One of Alfie Kohn's* latest blog posts (Transformation by Degrees) inspired me to put together a few thoughts I've been having about "participant-centered" team building. Now, as experiential educators, most of us know how important it is to build a trusting community of learners by first getting to know our learners (as the teacher discovered in Mr. Kohn's first story). After we get started how do we, as team builders, shift more (or all?) "control" of our learners' experience to them?
*Alfie Kohn is an educational thought leader advocating for less homework, less testing, and more "student-centered" educational practice. He is one of my heroes.
At this time I have more questions than answers about how to make team building more "participant-centered". In this post my intention is to light the fire. Let's see what we can come up with together. To get the wheels turning, let me share a couple of recent stories and then share some thoughts from Kohn's Transformation by Degrees.
One of the things I tried this Spring was to let go of the "harness demo" and have my groups figure out how to get them on - they were in charge of getting it done (and done correctly, meeting safety standards). Now, I did give them some information for safety reasons: The waist belt must be above the waist and, There should not be any twists in the webbing of the harness. It became a nice addition to the group's "team" building experience. It also helped, I'm sure, that there was at least one person in every group that had climbed before (having worn a harness). My groups ranged from 5th graders to adults. Yes, there did need to be fixes from time-to-time (that I pointed out), but they were in charge of getting it right.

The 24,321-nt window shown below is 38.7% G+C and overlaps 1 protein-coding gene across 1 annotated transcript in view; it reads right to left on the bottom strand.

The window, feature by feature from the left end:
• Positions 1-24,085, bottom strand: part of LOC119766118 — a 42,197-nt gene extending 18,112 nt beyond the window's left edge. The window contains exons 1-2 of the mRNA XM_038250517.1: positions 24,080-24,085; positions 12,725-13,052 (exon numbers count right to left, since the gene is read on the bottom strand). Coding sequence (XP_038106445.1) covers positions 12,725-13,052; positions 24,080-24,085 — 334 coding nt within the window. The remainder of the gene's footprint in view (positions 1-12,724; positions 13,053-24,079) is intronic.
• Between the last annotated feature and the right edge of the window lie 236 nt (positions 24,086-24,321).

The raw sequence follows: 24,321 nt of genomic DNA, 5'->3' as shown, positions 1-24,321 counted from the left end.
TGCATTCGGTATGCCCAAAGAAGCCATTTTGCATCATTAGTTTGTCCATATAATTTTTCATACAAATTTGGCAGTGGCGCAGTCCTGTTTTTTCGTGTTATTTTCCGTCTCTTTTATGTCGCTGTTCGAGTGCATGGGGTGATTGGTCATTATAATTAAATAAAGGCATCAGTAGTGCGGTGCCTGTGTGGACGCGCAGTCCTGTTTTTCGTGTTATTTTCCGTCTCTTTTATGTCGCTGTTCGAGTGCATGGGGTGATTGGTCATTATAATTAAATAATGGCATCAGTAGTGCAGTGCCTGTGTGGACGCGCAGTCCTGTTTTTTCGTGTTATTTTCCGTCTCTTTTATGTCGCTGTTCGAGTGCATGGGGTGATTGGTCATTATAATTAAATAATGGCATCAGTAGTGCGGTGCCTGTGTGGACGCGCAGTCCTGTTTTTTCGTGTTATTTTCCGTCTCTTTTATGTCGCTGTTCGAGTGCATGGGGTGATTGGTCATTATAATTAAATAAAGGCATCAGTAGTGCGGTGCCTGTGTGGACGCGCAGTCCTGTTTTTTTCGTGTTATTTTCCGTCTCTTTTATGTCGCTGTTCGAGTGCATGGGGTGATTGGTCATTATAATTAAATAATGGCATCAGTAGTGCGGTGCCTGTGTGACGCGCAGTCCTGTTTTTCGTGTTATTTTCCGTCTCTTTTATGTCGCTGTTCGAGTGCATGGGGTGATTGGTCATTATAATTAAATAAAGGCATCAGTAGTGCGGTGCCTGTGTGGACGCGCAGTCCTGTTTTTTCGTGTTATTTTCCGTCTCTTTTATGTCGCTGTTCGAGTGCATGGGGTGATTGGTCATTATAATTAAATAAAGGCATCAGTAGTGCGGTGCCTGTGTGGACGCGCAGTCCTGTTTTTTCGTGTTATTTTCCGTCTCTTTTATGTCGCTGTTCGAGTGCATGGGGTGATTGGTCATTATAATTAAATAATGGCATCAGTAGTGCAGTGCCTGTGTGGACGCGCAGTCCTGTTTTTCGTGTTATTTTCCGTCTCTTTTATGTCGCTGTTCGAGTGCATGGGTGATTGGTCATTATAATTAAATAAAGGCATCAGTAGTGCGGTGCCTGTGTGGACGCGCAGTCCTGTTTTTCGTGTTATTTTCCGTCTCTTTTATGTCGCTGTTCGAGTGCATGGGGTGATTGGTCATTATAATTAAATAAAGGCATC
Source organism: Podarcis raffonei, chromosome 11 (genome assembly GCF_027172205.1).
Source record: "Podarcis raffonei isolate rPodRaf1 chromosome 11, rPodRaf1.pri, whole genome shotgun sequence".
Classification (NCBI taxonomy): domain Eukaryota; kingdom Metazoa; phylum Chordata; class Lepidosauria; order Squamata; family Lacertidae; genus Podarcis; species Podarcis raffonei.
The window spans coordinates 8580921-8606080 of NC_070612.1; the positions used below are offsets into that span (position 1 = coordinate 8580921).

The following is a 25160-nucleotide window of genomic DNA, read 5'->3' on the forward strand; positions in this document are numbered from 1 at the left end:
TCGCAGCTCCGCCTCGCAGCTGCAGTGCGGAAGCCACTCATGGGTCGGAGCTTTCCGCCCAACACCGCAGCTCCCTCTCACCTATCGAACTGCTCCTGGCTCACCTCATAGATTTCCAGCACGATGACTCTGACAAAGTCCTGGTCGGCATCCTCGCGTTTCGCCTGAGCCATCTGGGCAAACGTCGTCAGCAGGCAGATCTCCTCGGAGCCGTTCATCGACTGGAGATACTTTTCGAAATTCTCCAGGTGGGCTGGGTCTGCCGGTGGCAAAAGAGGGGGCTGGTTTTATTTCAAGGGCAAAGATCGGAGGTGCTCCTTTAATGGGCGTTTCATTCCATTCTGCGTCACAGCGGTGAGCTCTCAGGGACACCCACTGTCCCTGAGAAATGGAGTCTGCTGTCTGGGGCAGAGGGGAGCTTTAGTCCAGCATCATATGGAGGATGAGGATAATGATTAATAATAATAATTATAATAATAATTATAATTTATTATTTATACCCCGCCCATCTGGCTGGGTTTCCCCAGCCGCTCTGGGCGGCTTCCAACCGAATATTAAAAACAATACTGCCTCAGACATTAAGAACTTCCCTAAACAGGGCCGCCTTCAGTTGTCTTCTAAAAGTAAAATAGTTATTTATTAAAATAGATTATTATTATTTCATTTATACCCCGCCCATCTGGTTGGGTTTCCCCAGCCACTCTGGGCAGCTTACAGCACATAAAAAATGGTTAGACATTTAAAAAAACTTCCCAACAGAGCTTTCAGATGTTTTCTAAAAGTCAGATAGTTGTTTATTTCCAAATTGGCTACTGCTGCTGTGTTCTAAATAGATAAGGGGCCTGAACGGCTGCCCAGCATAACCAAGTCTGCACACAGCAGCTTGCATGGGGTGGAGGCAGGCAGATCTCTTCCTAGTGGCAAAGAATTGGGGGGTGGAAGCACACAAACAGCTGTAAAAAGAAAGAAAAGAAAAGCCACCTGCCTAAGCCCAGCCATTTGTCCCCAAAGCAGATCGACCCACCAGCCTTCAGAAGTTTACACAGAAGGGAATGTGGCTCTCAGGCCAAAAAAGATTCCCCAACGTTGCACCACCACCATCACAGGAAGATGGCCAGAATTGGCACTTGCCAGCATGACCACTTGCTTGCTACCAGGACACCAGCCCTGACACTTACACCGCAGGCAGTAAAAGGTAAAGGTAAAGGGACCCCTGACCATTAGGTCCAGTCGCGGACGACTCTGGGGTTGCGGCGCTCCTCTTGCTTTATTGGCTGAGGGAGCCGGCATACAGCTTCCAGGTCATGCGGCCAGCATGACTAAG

On another note, here is a recent story from a fellow facilitator that highlights a factor of "control" (or management) with a group - time. Working with a new group (for a half-day program) my friend wanted to go around the room for (what she requested) "quick" introductions. The first few people shared their name, their role at the company and a little bit about themselves (one minute tops for each) - all was going "as planned." Then, the trend changed. The stories from each participant got longer. The planned (on paper) 10-minute intro activity turned into over 20 minutes of sharing.
So, how do we adjust "control" and still get in everything we've planned? Do we impose a time limit on things so we can get to other things on the list? Are our programs about quantity or quality? Can there be both? How much planning with participants can take place before a program? Do we (and they) have time to do this? Again, more questions than answers right now, for me.
Here are thoughts from Mr. Kohn (from Transformation by Degrees) about moving/ sharing control:
"...those of us who are trying to serve as change agents in education had better not count on teachers’ [facilitators] waking up one morning prepared to adopt radically different practices. In fact, we would do well to have some examples ready for how they can get from here to there step by step."
"It is possible to edge slowly away from traditionalism with respect to just about any specific practice."
"To learn something about the students was to transcend (or at least create the conditions for transcending) traditional pedagogy [team builders are pretty good at this part]. To invite the students to talk with, and then introduce, one another was to transcend an ideology of individualism — learning as an activity for a roomful of separate selves. To ask (rather than dictate) what the interview questions should be was to transcend the default model of top-down teacher control. In each case, what was challenged had simply been taken for granted."
"At each stage, one can move ahead only after confronting the unsettling truth that what looked like a destination turned out to be just a rest stop. There’s farther to go on this journey."
“My job,” a teacher in Ohio once commented, “is to be as democratic as I can stand.” Had she invited me to append a friendly amendment to her declaration, it might have been, “… and my other job is to push myself to be able to stand more democracy next year than I could this year.”
"Perhaps our motto should be: Change by degrees — but don’t underdo it."
What are the changes you are making (or have made) out there to be more participant-centered in your programs? We could put a "best practices" document together and share it with the world. What do you say? Add your ideas in the Comments below.
Keep me posted!